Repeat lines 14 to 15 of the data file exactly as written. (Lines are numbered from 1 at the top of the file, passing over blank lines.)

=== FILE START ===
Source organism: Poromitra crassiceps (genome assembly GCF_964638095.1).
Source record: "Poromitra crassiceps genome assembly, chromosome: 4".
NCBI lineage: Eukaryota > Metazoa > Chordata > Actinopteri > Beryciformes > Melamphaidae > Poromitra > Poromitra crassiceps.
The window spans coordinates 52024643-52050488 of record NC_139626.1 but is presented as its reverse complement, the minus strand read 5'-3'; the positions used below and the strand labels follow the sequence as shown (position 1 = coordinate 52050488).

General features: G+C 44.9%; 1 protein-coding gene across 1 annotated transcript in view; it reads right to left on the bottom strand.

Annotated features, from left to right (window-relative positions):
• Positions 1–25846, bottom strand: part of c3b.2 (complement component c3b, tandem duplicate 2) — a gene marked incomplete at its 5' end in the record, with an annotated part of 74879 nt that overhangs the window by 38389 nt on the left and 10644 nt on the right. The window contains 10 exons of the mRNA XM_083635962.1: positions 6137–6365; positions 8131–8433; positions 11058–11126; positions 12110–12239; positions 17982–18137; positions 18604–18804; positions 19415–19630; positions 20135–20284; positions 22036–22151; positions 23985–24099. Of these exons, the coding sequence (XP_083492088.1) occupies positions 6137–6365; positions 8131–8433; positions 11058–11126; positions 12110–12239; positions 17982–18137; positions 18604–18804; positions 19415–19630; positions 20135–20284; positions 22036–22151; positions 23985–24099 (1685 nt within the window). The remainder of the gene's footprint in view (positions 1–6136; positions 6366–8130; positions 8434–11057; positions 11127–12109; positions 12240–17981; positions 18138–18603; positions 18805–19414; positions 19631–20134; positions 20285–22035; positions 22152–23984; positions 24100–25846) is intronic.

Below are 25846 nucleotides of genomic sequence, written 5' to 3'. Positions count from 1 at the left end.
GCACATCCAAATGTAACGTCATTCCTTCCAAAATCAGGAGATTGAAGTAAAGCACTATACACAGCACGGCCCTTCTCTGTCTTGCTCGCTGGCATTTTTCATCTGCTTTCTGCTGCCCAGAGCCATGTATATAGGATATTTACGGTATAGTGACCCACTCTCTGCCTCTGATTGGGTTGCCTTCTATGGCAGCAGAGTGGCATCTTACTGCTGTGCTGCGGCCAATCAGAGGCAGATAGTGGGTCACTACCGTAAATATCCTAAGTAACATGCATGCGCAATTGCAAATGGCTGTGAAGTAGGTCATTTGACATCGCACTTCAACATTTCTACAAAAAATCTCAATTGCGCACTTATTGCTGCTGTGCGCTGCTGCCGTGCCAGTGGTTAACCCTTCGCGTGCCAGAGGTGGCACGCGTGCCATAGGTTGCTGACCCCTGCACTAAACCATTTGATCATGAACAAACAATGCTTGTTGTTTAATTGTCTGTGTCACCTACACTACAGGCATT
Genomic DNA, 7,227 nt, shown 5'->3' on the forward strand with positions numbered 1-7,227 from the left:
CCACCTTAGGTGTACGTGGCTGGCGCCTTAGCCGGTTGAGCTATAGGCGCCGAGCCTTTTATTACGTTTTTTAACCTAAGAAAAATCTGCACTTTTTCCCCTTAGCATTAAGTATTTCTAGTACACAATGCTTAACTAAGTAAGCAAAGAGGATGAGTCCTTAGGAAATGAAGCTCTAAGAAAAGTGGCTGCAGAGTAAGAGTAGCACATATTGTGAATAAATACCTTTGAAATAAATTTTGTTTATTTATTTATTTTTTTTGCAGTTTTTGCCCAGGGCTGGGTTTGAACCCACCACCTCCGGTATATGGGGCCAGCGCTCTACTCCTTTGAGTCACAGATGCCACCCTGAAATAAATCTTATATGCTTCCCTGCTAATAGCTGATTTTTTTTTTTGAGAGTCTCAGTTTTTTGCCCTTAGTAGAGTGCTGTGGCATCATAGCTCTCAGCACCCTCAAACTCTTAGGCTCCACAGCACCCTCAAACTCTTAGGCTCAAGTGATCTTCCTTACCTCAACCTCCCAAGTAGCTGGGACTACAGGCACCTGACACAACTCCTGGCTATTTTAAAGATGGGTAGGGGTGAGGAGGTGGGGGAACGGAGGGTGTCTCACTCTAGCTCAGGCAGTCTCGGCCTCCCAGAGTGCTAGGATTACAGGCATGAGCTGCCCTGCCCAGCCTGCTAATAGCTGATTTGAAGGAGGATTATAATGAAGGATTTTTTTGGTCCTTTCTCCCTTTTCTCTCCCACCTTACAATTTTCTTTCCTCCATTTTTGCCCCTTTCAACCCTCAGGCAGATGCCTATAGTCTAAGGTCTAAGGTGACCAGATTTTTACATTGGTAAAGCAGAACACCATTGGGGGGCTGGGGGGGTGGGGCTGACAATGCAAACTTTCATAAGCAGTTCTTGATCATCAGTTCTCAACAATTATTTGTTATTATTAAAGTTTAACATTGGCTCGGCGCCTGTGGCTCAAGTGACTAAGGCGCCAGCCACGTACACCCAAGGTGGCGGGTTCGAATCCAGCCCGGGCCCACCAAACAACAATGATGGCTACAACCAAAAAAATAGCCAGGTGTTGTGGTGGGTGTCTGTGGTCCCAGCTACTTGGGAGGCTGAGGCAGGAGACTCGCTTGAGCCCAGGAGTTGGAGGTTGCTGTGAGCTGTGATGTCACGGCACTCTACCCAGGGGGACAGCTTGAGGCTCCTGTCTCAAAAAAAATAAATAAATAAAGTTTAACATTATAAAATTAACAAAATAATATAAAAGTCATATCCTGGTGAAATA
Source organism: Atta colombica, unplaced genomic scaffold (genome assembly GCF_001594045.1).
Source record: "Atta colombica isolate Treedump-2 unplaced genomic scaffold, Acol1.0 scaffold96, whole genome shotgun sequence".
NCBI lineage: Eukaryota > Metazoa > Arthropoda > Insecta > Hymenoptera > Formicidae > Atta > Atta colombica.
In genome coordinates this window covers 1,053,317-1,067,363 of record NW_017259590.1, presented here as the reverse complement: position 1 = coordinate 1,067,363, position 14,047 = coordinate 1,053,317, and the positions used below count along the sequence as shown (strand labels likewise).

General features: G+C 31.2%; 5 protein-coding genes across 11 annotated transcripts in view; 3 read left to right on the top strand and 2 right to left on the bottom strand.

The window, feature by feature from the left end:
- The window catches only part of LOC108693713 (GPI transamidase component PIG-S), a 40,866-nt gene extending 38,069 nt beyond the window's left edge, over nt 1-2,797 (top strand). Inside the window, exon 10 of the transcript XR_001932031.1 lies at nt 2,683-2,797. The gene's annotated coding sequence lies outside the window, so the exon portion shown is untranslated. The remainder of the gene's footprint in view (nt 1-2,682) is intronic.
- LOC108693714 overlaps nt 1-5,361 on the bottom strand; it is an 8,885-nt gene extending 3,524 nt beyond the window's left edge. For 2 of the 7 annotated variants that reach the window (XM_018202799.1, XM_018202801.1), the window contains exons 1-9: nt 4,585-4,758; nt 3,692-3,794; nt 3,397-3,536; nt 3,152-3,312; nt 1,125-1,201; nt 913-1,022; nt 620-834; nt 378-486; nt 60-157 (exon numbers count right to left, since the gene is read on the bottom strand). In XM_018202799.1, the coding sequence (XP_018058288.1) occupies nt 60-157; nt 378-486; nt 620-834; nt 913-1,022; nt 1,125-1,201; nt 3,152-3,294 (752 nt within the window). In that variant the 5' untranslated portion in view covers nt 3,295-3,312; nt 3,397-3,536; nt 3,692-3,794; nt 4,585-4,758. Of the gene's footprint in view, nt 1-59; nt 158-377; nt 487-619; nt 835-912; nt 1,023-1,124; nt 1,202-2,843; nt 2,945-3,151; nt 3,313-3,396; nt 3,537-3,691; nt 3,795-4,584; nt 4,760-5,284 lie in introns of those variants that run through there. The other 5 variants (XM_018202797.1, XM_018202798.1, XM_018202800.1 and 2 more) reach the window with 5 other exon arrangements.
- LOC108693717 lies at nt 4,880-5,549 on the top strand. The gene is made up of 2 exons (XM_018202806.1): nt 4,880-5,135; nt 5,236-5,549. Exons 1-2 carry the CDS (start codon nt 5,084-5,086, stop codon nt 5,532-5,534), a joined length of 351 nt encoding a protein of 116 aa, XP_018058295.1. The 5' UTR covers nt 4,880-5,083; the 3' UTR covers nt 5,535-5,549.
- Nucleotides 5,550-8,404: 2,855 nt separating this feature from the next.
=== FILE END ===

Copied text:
NCBI lineage: Eukaryota > Metazoa > Arthropoda > Insecta > Hymenoptera > Formicidae > Atta > Atta colombica.
In genome coordinates this window covers 1,053,317-1,067,363 of record NW_017259590.1, presented here as the reverse complement: position 1 = coordinate 1,067,363, position 14,047 = coordinate 1,053,317, and the positions used below count along the sequence as shown (strand labels likewise).